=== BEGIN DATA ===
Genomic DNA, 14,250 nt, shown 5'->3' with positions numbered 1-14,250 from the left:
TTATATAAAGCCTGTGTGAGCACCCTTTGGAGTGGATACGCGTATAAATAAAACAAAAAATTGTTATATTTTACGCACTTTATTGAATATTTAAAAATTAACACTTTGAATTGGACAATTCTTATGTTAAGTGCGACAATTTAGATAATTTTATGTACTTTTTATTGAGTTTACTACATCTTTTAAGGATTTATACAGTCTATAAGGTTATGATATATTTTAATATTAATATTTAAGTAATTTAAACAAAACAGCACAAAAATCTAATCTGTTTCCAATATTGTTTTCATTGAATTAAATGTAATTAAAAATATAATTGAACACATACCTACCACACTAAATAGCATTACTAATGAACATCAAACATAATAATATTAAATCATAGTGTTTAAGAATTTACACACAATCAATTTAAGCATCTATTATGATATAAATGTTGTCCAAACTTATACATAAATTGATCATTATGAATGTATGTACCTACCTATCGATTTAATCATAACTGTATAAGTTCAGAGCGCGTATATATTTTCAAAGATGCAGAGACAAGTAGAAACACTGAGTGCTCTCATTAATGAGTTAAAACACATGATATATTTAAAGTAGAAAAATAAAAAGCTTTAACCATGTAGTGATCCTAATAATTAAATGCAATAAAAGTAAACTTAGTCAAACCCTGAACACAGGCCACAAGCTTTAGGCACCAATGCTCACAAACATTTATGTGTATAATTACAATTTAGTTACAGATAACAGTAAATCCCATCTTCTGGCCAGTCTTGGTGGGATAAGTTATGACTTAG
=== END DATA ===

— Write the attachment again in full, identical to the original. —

Genomic DNA, 14,250 nt, shown 5'->3' with positions numbered 1-14,250 from the left:
TTATATAAAGCCTGTGTGAGCACCCTTTGGAGTGGATACGCGTATAAATAAAACAAAAAATTGTTATATTTTACGCACTTTATTGAATATTTAAAAATTAACACTTTGAATTGGACAATTCTTATGTTAAGTGCGACAATTTAGATAATTTTATGTACTTTTTATTGAGTTTACTACATCTTTTAAGGATTTATACAGTCTATAAGGTTATGATATATTTTAATATTAATATTTAAGTAATTTAAACAAAACAGCACAAAAATCTAATCTGTTTCCAATATTGTTTTCATTGAATTAAATGTAATTAAAAATATAATTGAACACATACCTACCACACTAAATAGCATTACTAATGAACATCAAACATAATAATATTAAATCATAGTGTTTAAGAATTTACACACAATCAATTTAAGCATCTATTATGATATAAATGTTGTCCAAACTTATACATAAATTGATCATTATGAATGTATGTACCTACCTATCGATTTAATCATAACTGTATAAGTTCAGAGCGCGTATATATTTTCAAAGATGCAGAGACAAGTAGAAACACTGAGTGCTCTCATTAATGAGTTAAAACACATGATATATTTAAAGTAGAAAAATAAAAAGCTTTAACCATGTAGTGATCCTAATAATTAAATGCAATAAAAGTAAACTTAGTCAAACCCTGAACACAGGCCACAAGCTTTAGGCACCAATGCTCACAAACATTTATGTGTATAATTACAATTTAGTTACAGATAACAGTAAATCCCATCTTCTGGCCAGTCTTGGTGGGATAAGTTATGACTTAG